FNM leader Dr Hubert Minnis.
By AVA TURNQUEST
Tribune Chief Reporter
FNM Leader Dr Hubert Minnis yesterday declared that corruption was endemic in Bahamian society in response to a newly released report by the US State Department that said the government had been ineffective at policing officials.
Dr Minnis pledged that, if elected, the FNM would bring new anti-corruption laws and establish an independent agency with no ties to the Office of the Attorney General.
He said the report evidenced the Progressive Liberal Party government’s record of putting its own interests first.
“We need proper anti-corruption legislation,” he said, “with an independent agency properly funded with proper staff, with the legislative authority to do their job. The agency would report to an independent director of prosecution who will have no oversight by the attorney general, and possibly political interference.
“We need a new direction, and what we’re seeing today we won’t see anymore. Corruption is endemic in our society and it must change.”
In its 2015 Country Report on Human Rights Practices in this country, the US said the government’s ineffectiveness at implementing corruption laws had allowed officials to engage in illegal practices with impunity.
The report added that the government procurement process was “opaque” given that there was no requirement for open public tenders or allowance for award decisions to be reviewed.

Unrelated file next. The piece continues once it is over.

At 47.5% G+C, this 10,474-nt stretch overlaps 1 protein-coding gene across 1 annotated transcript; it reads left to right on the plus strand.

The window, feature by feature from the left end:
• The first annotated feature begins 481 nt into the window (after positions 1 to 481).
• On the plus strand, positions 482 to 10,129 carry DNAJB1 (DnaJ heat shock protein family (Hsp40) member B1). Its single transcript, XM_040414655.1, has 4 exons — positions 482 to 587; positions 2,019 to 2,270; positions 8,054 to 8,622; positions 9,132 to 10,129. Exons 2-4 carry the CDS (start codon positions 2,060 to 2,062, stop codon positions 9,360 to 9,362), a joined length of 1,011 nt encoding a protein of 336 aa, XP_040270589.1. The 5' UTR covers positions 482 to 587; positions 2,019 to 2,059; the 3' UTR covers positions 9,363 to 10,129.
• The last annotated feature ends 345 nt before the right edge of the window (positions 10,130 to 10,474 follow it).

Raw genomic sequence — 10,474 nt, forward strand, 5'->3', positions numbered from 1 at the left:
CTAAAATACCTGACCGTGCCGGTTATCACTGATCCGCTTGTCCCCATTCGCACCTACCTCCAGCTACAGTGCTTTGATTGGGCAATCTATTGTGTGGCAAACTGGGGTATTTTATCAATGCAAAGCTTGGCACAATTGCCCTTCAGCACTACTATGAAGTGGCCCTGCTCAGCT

Procurement also came under scrutiny in US State Department’s 2015 Investment Climate Report on The Bahamas - released last June.
In that report, the US criticised The Bahamas for “lack of transparency” in government contract bidding processes, with American companies complaining about “undue political interference”.
Yesterday, Dr Minnis said that business opportunities and economic resources were being “guided away” from the country as a result of the Christie-led administration.
“The PLP obviously have a tremendous record of putting themselves and cronies before the people,” he said.
“This warning is what happens because the PLP serves itself to the highest bidder. We need a new direction that doesn’t sell out to anyone.”
He added: “When the FNM comes into office we will ensure that we have proper anti-corruption legislation with an anti-corruption unit or agency that would have the legislative authority to investigate the prime minister, ministers or have authority to refer investigation to an independent director of public prosecutions who would be able to prosecute and follow the law.
“There will be no oversight by the attorney general which could result in political interference. If such a law or agency was in place working effectively,” he added, “then we would not have these problems.”